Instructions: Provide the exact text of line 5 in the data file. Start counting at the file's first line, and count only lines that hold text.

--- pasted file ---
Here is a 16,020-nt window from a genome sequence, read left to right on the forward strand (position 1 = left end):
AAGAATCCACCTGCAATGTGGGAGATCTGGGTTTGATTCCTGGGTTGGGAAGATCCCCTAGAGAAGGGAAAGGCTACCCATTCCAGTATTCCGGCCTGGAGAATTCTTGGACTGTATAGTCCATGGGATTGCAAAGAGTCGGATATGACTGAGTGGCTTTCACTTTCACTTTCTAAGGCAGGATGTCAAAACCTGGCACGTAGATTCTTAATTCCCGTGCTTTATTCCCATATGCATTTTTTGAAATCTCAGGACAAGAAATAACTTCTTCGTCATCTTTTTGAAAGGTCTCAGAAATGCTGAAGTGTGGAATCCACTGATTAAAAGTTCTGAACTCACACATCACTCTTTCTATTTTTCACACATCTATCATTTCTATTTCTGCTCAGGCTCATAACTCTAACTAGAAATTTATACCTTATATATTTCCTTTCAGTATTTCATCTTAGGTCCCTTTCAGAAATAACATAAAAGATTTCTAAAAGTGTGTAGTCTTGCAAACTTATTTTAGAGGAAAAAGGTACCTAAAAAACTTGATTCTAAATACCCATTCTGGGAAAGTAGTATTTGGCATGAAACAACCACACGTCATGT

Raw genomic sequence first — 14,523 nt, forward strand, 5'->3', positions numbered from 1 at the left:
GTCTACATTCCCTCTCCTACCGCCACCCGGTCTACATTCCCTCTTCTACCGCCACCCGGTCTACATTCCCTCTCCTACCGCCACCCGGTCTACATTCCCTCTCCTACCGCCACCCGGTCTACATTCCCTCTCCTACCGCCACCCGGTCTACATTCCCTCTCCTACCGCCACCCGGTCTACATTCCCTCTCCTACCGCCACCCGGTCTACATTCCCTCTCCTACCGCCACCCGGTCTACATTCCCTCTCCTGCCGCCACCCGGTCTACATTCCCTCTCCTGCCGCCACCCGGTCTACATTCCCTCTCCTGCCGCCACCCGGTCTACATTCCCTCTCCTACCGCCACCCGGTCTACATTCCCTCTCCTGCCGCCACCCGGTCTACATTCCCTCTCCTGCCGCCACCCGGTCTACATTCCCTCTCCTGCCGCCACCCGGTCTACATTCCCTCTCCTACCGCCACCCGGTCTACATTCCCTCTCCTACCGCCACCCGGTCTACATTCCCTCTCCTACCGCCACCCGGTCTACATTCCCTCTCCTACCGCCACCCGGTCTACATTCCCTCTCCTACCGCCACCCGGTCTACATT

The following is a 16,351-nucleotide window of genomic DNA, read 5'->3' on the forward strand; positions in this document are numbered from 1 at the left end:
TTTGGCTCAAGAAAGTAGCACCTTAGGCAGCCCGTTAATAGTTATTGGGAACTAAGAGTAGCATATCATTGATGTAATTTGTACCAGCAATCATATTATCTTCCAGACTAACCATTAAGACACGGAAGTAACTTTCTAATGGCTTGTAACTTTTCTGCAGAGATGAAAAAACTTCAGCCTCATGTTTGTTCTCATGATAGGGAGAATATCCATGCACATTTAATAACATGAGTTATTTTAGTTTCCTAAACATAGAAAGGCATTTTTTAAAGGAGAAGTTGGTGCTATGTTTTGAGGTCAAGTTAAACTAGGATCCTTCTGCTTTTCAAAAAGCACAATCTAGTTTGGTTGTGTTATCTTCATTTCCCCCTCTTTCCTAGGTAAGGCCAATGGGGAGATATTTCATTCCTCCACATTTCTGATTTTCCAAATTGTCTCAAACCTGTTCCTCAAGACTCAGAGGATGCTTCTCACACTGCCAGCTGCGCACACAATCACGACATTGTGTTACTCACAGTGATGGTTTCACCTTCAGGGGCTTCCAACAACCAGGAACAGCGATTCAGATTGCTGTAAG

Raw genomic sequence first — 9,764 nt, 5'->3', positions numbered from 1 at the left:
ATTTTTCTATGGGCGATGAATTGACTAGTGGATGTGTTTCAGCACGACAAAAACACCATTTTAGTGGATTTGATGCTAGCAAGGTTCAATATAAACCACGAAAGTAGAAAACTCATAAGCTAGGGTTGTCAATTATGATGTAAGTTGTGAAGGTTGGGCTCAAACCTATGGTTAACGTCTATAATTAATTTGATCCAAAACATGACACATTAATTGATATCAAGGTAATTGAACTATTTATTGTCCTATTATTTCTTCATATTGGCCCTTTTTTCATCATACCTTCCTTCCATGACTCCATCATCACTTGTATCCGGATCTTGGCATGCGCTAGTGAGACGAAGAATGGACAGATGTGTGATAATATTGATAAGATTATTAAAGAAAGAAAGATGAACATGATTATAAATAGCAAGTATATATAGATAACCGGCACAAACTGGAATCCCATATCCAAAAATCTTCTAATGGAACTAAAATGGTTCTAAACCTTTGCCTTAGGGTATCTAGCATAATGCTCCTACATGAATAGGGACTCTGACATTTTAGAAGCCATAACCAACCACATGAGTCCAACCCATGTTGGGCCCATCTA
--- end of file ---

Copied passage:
The following is a 16,351-nucleotide window of genomic DNA, read 5'->3' on the forward strand; positions in this document are numbered from 1 at the left end: